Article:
© Copyright 2003 by the Wyoming Department of Employment, Research & Planning
Wyoming's Labor Market in 2002
by: David Bullard, Senior Economist
data prepared by: David Bullard, Senior Economist and Brad Payne , Economist
"[In 2002,] job growth, which had averaged over 2.0 percent annually from 1999 to 2001, slowed to 0.9 percent, its lowest level since 1996."
During 2002, economic growth slowed in Wyoming. The unemployment rate crept up from 3.9 percent to 4.2 percent and labor force (the sum of all employed and unemployed individuals) fell slightly. Job growth, which had averaged over 2.0 percent annually from 1999 to 2001, slowed to 0.9 percent, its lowest level since 1996. However, both of Wyoming’s metropolitan areas (Natrona County and Laramie County) grew much faster than the statewide average.
Current Employment Statistics
Wyoming total nonagricultural wage and salary employment increased from 245,400 jobs in 2001 to 247,500 jobs in 2002 (see Tables 1 and 2). This represents an increase of 2,100 jobs or 0.9 percent. Job gains were spread across many industries, but the strongest growth was seen in Construction (500 jobs), Financial Activities (500 jobs), Education & Health Services (600 jobs), Leisure & Hospitality (600 jobs), and Government (1,000 jobs). Within Government, State Government added 400 jobs. Local Government, which includes public schools added, 500 jobs.
Only a few industries suffered job losses in 2002, including Natural Resources & Mining (down 400 jobs), Manufacturing (down 500 jobs), Retail Trade (down 200 jobs), and Transportation & Warehousing (down 200 jobs). However, even within these broad sectors, some industries grew. For example, within Mining, coal mining added 500 jobs, while support activities for mining lost 600 jobs. Within Retail Trade, building materials & garden supplies dealers grew rapidly, adding 400 jobs, but other areas of Retail Trade, especially grocery stores and gasoline stations, lost jobs (200 jobs and 300 jobs, respectively). In Manufacturing, four-fifths of the job losses occurred in non-durable goods manufacturing.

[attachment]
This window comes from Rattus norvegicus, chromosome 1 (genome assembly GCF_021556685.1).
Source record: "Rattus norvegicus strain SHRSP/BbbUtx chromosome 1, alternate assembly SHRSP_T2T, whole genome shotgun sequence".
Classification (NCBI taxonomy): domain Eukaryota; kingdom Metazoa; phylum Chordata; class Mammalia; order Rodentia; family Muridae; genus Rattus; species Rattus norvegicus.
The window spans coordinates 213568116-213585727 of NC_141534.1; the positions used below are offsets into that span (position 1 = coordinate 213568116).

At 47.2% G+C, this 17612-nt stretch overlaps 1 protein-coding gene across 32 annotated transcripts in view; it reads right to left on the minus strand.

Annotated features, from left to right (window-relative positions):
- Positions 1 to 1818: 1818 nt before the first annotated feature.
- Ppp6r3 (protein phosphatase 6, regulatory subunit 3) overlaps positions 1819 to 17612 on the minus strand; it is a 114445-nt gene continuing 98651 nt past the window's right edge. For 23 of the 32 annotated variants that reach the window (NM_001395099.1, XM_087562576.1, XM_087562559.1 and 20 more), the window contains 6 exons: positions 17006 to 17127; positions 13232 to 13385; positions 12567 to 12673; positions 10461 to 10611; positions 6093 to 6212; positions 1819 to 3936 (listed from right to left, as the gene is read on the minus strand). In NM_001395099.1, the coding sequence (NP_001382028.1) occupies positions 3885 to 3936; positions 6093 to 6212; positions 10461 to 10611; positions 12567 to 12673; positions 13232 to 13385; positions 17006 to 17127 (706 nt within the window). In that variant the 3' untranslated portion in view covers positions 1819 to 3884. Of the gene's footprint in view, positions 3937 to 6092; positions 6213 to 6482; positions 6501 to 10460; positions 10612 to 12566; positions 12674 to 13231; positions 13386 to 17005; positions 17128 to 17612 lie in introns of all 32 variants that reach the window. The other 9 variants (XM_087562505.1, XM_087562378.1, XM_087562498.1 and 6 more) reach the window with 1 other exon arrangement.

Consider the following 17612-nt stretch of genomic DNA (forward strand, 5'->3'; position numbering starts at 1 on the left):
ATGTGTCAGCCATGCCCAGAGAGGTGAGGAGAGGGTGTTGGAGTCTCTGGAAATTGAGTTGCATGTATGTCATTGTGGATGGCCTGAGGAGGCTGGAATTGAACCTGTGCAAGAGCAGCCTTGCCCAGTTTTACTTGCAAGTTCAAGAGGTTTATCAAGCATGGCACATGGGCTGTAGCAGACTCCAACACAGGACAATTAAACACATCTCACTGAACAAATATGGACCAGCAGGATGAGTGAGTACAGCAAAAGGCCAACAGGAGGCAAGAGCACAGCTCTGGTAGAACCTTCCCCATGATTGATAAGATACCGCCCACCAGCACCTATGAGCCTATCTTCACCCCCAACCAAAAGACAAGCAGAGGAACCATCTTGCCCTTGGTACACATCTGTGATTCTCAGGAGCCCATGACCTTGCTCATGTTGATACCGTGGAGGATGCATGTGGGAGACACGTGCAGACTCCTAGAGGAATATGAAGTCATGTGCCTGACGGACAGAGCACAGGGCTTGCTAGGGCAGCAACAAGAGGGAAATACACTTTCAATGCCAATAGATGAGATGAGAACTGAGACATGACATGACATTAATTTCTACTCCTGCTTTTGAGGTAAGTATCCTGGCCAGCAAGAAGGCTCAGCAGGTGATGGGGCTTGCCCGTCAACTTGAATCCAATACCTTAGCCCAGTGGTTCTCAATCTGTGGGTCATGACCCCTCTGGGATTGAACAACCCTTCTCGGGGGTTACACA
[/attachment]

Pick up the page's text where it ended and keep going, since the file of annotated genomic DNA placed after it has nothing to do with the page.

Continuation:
During 2002, Natrona County added 800 jobs (see Tables 3 and 4) giving it a growth rate of 2.4 percent. In the goods-producing sector, Natrona County followed the statewide pattern, losing jobs in Natural Resources & Mining (down 200 jobs), gaining jobs in Construction (200 jobs), and losing jobs in Manufacturing (down 100 jobs). In the service-providing sector, Natrona County added jobs in Retail Trade (200 jobs), Financial Activities (400 jobs), and Educational & Health Services (200 jobs). Government employment remained unchanged from 2001.
Employment in Laramie County grew by 4.0 percent (or 1,500 jobs) during 2002 (see Tables 5 and 6). The largest job gains were in Professional & Business Services (500 jobs), Leisure & Hospitality (500 jobs), Educational & Health Services (300 jobs), and Retail Trade (200 jobs). Modest job losses were seen in Manufacturing (down 100 jobs), Other Services (down 300 jobs), and Local Government (down 100 jobs).
Local Area Unemployment Statistics
At the statewide level, the labor force decreased from 2001 to 2002 (-2,118 individuals or -0.8%), while unemployment increased slightly (633 individuals or 5.9%). Table 7 shows that the labor force decreased in 17 Wyoming counties. However, six counties (Campbell, Johnson, Laramie, Sheridan, Sublette, and Uinta) bucked the statewide trend and saw growth in labor force from 2001 to 2002.
The statewide unemployment rate increased from 3.9 percent in 2001 to 4.2 percent in 2002. The unemployment rate also increased in 17 Wyoming counties. It was unchanged in Albany County (2.0% in both 2001 and 2002). The unemployment rate decreased in Crook County (down from 3.8% to 3.7%), Fremont County (down from 6.4% to 6.2%), Johnson County (down from 3.1% to 2.8%), Sheridan County (down from 4.0% to 3.9%), and Weston County (down from 4.3% to 3.8%).
Albany County posted the lowest unemployment rate (2.0%) in 2002. It was followed by Sublette County (2.6%) and Johnson County (2.8%). In 2002, Fremont County and Lincoln County recorded the highest unemployment rates (both 6.2%).
In 2001 Albany County had the lowest unemployment rate (2.0%), followed by Sublette County (2.1%) and Teton County (2.3%). Fremont County (6.4%) reported the highest 2001 unemployment rate.
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